Minute of Islands is an experimental and introspective proposition. To begin with, they warn us that the story we are about to experience will deal with sensitive issues such as anxiety, depression, and interpersonal relationships. And while it is true that Mo’s loneliness is brought to us, the environment constantly reminds us of death, and the unfolding of the story leads us to explore Mo’s intrusive and negative thoughts, I have not felt or lived them in the first person. Not like I could in other games like Gray.
We live in a critical situation that requires speed on our part, but the mechanisms they propose are slow. The animations and narration are slow and we even experience details of our character like the fixing of his clothes when exiting a tunnel, which signal his calm.
Despite attempting to tell a transcendental story and conveying these profound messages, the result ends up fuzzy and becomes an interesting story, but with flaws that make it a different story. A story that pretends to be more than what it ultimately is.
I’m really sorry to say that Minute of Islands let me down, probably because of my high expectations. With such a suggestion, I assumed that the gameplay would be pushed into the background; that his magic would lie in the message he would convey. But it wasn’t like that. Although I appreciate that you face certain problems, since everything in life is not rosy or smiling and there are bad moments as well as negative emotions, I feel that the message has been blurred and not transmitted.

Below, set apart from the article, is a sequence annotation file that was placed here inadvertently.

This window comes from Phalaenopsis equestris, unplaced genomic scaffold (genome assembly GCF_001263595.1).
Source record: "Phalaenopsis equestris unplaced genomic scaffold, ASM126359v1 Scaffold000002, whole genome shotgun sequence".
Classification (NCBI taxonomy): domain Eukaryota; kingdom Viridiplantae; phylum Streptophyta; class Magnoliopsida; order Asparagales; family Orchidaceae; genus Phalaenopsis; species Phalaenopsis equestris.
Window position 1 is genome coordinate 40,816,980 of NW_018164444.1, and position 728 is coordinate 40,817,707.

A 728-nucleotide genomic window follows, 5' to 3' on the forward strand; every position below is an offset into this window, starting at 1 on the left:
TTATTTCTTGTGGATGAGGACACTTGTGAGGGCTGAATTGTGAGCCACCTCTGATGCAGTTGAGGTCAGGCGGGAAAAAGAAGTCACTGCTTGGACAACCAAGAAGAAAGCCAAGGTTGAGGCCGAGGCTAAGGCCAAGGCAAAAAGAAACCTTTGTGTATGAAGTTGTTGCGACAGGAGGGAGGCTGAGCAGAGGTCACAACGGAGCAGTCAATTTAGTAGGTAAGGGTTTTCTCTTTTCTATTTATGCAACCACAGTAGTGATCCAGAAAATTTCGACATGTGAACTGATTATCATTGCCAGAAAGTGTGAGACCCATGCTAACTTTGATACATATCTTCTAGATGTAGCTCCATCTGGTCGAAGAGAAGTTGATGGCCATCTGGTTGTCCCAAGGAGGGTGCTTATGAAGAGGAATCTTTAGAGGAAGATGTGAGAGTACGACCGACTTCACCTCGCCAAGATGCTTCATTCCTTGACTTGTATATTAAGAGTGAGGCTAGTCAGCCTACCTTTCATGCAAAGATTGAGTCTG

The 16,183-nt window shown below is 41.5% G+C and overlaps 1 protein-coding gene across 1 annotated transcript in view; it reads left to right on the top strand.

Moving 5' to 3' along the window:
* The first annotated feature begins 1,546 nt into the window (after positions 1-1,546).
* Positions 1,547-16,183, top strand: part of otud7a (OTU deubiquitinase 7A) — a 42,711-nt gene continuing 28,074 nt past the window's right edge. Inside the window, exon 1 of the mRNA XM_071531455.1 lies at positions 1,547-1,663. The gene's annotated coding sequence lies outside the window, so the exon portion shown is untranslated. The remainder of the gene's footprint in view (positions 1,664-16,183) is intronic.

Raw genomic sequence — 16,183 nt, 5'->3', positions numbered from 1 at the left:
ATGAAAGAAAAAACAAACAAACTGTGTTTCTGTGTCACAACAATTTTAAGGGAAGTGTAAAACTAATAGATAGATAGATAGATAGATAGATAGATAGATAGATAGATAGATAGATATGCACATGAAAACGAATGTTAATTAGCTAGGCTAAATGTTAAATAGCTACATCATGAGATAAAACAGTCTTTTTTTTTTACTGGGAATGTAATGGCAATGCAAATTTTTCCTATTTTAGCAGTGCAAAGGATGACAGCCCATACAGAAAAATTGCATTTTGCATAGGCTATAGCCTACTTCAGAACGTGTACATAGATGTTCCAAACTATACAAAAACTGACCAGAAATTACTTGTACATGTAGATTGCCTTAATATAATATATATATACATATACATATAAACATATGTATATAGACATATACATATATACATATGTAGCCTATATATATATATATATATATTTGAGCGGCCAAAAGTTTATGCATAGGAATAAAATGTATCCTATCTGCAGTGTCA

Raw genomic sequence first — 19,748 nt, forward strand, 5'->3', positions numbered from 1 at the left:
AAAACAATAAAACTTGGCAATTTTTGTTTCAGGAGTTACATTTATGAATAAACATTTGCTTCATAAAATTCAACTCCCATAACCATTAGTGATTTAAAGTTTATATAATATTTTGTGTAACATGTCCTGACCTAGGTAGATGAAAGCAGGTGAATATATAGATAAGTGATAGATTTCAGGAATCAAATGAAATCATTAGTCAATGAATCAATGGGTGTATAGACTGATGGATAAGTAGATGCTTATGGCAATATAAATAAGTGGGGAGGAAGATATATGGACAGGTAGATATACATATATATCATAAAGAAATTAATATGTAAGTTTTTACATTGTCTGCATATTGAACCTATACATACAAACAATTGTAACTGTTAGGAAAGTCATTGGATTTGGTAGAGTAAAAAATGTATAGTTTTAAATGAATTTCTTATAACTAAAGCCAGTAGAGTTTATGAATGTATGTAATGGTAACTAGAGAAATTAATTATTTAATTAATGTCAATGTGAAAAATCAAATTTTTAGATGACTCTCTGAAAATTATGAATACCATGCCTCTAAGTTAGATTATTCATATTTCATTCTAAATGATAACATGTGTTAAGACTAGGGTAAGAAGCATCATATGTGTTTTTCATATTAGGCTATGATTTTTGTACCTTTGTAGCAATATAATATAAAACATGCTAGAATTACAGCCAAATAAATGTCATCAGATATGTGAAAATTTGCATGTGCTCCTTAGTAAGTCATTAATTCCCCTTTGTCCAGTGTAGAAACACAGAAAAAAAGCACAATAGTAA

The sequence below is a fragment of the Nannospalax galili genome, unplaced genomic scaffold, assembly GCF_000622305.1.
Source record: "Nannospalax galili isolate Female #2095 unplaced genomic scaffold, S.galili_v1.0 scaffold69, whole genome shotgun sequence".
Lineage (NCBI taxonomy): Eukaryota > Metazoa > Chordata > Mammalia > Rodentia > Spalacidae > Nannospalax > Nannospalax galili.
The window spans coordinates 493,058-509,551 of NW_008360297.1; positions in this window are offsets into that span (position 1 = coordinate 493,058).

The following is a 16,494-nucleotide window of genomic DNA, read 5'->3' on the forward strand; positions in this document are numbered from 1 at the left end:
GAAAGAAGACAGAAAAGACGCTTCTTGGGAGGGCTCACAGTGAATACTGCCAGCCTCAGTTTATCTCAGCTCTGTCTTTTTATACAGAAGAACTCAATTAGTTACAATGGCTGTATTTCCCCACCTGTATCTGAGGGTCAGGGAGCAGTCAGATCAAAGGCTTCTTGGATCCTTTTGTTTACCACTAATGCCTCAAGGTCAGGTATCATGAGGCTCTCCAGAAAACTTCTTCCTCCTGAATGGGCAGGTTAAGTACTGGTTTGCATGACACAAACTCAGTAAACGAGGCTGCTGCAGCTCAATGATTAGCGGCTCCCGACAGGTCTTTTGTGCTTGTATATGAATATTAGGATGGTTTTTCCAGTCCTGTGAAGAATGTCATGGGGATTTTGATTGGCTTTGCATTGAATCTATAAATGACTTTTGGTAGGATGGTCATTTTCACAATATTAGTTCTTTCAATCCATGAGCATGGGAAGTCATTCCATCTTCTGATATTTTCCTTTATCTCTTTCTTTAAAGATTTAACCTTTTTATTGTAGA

Despite the initial warning they give, I feel like they don’t end up causing discomfort without saying too much about … anything. Greater freedom in our movements, even losing ourselves, imparting a more claustrophobic feeling and having puzzles that make us feel trapped or indiscriminate, or even make decisions that have consequences, would enhance the experience. Although I think the interesting thing would have been to notice an evolution as you play, rather than that sense of repetition, on top of the apparent lack of agility that puts the pressure and responsibility on Mo.
At one point we all felt like Mo because we believe we have a vital mission that will eventually make us forget everything that surrounds us, even the reason that led us to do it. And without realizing it, we become these giants who are forced to lead a life without rest for a groundless end. Sometimes we close ourselves off believing that there is no other way out than the decision we have already made without going back. But what if there are more roads? Is Mo really alone on this mission? What if you ask for help or run away from your duty? In real life, we are not and neither do we have to be heroes. We need to know how far we can hold out and be aware of our limits.